Which I mostly did. And, as it turns out, it was a bit more to my liking than costuming. Gryph, people knew — and if I needed to role-play a character, I could simply imagine myself as Chuck Campbell, Jay Johnson’s deranged ventriloquist from Soap. “Plainclothes Crazy” I can do.

At a panel, I did a reading of “Labor Pains,” a story (now no longer available) which was written in Gryph’s voice; I read the story as Gryph as puppeteer Kevin Williams worked the character. Halfway through, the 501st showed up; there to arrest Gryph, we joked. It was actually the Rancor Raiders, there to induct me and artist Dean Zachary into the group. (Gryph had to watch from custody.)

After the convention, Gryph made the ride home in the booster seat in the back of my car, where he made quite the impression at the drive-through window a couple of times. “That’s a really ugly child,” said the girl at the Abner’s. I replied, “As long as you give me correct change, he doesn’t care.”

Gryph now lives quite happily with my comics collection, where he can no longer scare my eight-year-old daughter. I may need to ask the Fanforce to make a tighter belt for him — his pants keep falling off, and while Gryph is far from modest about most things, this is ridiculous. But that would involve getting him back to Memphis. I wonder if Snivvians pay full fare?

Next stop for me convention-wise this year is Comic-Con International: San Diego. Star Wars: Lost Tribe of the Sith – The Collected Stories releases soon after the convention, and Del Rey will be doing a drawing for advance copies. Meanwhile, it’s a busy week for my Star Wars: Knight Errant series. The Del Rey novel is one of five finalists for the Scribe Award for Best Science-Fiction Tie-in Novel of 2011, being presented Friday afternoon at the show — and the first issue of my new comics series, Star Wars: Knight Errant – Escape, will be available in a variant edition produced exclusively for the convention by Diamond Comic Distributors.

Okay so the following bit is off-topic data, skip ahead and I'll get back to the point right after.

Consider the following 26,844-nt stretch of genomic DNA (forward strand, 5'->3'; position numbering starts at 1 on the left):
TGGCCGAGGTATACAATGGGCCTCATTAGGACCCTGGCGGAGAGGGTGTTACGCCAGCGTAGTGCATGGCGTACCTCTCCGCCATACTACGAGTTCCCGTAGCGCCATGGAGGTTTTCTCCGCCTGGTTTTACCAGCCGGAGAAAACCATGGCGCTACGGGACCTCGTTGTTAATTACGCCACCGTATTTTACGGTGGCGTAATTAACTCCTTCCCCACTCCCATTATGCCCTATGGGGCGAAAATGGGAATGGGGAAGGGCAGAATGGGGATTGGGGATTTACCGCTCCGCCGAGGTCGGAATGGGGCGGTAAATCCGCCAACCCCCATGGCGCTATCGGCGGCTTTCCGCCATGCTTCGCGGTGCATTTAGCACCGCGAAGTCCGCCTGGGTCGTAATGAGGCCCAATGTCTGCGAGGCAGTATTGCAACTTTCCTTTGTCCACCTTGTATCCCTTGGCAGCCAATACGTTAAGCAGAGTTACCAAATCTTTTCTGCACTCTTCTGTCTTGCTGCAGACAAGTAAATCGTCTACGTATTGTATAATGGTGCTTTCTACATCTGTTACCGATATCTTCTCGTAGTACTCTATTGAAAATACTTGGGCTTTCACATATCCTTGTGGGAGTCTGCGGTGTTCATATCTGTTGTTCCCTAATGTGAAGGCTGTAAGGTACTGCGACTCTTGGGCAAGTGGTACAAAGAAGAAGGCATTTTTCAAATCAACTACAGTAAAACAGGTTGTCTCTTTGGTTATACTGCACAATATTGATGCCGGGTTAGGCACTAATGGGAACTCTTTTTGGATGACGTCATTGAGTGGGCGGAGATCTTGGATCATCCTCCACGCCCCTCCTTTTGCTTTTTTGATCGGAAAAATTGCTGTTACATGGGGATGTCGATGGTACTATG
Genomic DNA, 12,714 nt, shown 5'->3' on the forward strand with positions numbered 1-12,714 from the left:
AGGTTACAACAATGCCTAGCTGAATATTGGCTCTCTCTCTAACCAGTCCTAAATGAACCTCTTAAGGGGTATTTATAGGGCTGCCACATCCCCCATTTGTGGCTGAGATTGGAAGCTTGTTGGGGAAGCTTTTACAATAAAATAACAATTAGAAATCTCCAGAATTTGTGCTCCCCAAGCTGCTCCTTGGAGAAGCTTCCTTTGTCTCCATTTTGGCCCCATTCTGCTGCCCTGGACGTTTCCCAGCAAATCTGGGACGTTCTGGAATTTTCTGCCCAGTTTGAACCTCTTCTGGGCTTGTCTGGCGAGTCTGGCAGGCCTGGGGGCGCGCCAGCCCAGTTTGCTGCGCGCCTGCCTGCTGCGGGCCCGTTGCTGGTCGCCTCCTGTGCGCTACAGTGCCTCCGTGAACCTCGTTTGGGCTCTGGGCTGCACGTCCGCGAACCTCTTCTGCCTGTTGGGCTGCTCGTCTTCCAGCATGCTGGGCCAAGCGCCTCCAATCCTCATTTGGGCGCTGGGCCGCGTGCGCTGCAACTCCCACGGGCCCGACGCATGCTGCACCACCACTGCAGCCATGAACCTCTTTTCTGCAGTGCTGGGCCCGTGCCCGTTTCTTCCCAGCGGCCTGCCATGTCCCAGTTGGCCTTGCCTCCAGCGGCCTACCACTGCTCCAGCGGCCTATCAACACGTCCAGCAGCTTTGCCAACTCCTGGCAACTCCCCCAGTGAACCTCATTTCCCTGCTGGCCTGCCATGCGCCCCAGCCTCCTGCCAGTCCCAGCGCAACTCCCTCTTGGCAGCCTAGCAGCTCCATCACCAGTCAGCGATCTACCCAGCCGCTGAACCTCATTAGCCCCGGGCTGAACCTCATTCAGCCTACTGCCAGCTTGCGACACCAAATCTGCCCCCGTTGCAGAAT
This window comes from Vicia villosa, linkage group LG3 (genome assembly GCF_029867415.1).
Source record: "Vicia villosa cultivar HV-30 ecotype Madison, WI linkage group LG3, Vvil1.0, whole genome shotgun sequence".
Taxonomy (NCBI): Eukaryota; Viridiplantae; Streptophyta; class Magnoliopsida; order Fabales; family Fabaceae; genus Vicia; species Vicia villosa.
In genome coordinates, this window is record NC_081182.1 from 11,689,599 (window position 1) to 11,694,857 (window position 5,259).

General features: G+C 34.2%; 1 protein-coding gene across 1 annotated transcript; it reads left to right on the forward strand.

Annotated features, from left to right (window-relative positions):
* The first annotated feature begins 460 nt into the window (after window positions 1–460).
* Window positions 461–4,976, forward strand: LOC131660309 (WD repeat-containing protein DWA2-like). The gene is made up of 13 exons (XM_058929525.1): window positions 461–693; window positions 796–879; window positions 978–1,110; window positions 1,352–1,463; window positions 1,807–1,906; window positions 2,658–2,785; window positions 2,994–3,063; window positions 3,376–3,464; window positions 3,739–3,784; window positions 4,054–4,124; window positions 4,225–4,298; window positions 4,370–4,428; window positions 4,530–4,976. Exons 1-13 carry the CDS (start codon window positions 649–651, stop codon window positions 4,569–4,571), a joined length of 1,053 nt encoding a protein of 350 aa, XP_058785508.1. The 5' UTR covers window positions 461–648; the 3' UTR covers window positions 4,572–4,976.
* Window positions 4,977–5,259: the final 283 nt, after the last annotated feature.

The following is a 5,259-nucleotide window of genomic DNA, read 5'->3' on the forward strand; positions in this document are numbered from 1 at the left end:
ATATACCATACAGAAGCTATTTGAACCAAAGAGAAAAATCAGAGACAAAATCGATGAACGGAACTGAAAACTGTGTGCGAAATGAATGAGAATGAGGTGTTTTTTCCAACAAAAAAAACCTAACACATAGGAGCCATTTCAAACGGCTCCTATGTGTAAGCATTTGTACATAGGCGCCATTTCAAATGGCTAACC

And I’ll be attending Star Wars Celebration VI in Orlando, where the Lost Tribe of the Sith – The Collected Stories book will be out — as will the first issue of the sequel comics series from Dark Horse, Star Wars: Lost Tribe of the Sith – Spiral. Check publisher booths, my website, and my Twitter for appearance times as they’re scheduled.

So I hope to see you then. If you do see me at a convention, I likely won’t be the one in costume — but I create any more characters I can physically carry, you never know. I might be carrying cargo!

Thanks, John, for sharing, and good luck with the award in San Diego.

John Jackson Miller will be signing copies of his new book, Star Wars: Lost Tribe of the Sith: The Collected Stories, at the Del Rey Star Wars booth, #2913D, on Saturday, July 14, from 4:00-5:00. Free copies of the book will be available, while supplies last. John’s blog has the full list of his other appearances at Comic-Con, including his signings at the Dark Horse booth.

Up next time, editors Shelly Shapiro and Erich Schoeneweiss meet a Hollywood star who reads Star Wars books.

Tricia Barr writes about Star Wars, storytelling, and fandom at FANgirl Blog. Her interview with Aaron Allston in Star Wars Insider # 135 hits shelves on July 24, 2012. She is currently finishing her first original novel, Wynde.



Tricia Barr took her understanding of brand management and marketing, mixed it with a love of genre storytelling, and added a dash of social media flare to create FANgirl Blog, where she discusses Star Wars, fandom, and the intersection of women within Star Wars fandom. She is co-author of Ultimate Star Wars and Star Wars Visual Encyclopedia from DK Publishing, a featured writer for Star Wars Insider magazine with numerous articles on the Hero's Journey. Her FANgirl opinions can be heard on the podcasts Hyperspace Theories and Fangirls Going Rogue. Tricia Barr's novel, Wynde, won the 2014 Independent Publisher Book Award Gold Medal for Best Science Fiction/Fantasy/Horror Ebook. She was also part of Silence in the Library's successful all-female creator science fiction and fantasy anthology Athena's Daughters, which is available now. For excerpts and tales of her adventures in creating a fictional universe, hop over to